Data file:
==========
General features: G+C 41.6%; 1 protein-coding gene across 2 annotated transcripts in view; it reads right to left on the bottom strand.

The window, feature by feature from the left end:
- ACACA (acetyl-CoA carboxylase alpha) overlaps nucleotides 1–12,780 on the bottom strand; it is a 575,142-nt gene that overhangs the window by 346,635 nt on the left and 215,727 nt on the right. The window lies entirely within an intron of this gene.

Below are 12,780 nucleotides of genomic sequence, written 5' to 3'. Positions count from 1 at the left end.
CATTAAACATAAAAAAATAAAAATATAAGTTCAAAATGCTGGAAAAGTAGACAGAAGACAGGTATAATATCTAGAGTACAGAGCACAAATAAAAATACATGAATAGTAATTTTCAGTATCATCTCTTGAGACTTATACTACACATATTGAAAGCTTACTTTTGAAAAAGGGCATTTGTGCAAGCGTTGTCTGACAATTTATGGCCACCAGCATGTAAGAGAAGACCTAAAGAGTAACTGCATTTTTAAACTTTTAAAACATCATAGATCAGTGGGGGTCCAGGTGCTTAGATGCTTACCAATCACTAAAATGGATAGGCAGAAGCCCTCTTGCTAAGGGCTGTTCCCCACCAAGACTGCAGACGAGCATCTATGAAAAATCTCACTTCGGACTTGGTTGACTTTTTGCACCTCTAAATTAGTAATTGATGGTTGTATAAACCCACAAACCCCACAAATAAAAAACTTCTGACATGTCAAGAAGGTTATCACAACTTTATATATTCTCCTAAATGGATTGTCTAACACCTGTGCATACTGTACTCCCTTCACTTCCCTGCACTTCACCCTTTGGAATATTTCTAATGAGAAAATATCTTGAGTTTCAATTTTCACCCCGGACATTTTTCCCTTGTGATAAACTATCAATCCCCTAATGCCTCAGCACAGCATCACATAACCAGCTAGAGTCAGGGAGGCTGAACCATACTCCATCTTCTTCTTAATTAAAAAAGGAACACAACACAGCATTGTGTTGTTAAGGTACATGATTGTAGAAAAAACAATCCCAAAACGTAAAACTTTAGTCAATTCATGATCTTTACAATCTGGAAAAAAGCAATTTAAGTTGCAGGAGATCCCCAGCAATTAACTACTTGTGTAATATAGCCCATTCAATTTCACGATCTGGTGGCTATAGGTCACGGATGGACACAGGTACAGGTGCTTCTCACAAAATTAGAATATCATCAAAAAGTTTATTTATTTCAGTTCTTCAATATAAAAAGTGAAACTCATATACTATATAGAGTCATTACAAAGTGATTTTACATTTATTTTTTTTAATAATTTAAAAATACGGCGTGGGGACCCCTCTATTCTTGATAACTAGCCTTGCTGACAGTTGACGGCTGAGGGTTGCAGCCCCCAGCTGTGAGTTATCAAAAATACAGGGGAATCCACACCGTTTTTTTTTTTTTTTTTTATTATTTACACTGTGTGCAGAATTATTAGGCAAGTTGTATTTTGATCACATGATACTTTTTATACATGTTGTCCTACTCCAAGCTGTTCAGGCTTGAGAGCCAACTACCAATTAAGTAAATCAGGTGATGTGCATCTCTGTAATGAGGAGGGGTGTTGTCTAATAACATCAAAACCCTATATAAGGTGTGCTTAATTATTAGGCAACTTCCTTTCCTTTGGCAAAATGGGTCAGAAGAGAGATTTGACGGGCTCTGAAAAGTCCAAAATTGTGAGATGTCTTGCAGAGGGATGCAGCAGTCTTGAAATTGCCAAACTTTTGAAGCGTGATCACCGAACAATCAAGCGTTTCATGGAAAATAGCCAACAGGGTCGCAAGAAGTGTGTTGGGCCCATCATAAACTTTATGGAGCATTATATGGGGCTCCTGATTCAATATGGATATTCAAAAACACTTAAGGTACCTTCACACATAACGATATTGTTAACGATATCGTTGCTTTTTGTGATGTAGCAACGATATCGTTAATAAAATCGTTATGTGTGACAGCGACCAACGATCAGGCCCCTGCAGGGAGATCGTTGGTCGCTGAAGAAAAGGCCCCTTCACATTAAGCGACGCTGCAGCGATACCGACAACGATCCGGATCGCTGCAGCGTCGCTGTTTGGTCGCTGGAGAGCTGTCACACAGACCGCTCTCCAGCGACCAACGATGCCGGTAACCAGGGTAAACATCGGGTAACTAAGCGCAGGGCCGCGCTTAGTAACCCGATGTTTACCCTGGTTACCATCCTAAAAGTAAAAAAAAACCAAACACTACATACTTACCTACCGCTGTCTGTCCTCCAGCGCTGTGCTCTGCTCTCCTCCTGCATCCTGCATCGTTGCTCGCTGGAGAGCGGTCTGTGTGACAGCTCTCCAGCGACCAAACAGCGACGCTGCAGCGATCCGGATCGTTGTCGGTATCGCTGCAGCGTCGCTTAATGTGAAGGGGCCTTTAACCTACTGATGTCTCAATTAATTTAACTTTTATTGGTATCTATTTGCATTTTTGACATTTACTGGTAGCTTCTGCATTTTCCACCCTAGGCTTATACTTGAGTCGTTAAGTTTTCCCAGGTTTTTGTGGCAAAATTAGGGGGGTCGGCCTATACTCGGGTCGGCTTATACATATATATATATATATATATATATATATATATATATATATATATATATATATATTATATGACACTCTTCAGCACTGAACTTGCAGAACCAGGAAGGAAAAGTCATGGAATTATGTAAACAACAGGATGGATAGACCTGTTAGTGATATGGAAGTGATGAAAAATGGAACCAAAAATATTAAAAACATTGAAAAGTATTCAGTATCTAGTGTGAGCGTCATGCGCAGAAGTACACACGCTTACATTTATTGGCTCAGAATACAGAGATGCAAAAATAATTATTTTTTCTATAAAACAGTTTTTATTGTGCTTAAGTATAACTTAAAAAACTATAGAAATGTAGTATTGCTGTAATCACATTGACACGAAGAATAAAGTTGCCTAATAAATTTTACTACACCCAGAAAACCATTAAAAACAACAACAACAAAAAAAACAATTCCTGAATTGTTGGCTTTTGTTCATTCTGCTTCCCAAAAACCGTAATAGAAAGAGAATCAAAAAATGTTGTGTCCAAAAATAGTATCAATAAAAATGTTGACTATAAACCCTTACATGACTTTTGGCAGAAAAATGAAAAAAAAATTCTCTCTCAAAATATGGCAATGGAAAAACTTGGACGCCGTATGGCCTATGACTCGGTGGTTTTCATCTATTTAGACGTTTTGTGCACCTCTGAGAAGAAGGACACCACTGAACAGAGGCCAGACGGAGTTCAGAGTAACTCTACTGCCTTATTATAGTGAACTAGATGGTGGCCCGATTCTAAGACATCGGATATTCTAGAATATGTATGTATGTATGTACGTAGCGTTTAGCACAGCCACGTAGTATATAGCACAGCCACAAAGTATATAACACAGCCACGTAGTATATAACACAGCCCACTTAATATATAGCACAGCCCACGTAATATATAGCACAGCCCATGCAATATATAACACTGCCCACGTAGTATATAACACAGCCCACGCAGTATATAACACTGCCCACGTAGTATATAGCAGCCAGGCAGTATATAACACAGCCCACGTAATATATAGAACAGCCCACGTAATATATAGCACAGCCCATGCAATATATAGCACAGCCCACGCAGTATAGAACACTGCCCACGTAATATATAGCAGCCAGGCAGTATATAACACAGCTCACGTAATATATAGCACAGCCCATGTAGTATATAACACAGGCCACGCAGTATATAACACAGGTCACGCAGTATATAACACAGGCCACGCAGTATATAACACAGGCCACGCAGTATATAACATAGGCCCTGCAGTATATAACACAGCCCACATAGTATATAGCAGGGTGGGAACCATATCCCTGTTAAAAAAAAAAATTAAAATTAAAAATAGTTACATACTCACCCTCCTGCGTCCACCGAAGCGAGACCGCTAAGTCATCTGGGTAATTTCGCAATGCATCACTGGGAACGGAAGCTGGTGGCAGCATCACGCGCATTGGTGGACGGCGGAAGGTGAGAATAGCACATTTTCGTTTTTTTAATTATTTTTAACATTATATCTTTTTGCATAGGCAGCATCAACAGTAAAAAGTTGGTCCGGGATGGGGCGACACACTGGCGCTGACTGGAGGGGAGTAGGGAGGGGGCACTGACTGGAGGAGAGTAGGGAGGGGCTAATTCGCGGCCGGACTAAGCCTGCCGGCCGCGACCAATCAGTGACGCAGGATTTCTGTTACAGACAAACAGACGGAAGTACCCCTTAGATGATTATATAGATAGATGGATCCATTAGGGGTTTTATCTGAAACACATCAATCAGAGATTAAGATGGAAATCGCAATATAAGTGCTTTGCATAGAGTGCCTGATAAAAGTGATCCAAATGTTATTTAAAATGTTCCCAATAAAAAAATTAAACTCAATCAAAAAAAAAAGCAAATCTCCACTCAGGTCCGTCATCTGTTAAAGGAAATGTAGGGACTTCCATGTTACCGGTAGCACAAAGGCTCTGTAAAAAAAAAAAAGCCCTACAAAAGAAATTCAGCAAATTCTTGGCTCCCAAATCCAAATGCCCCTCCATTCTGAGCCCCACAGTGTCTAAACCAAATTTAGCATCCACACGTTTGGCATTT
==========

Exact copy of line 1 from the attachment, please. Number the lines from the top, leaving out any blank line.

General features: G+C 41.6%; 1 protein-coding gene across 2 annotated transcripts in view; it reads right to left on the bottom strand.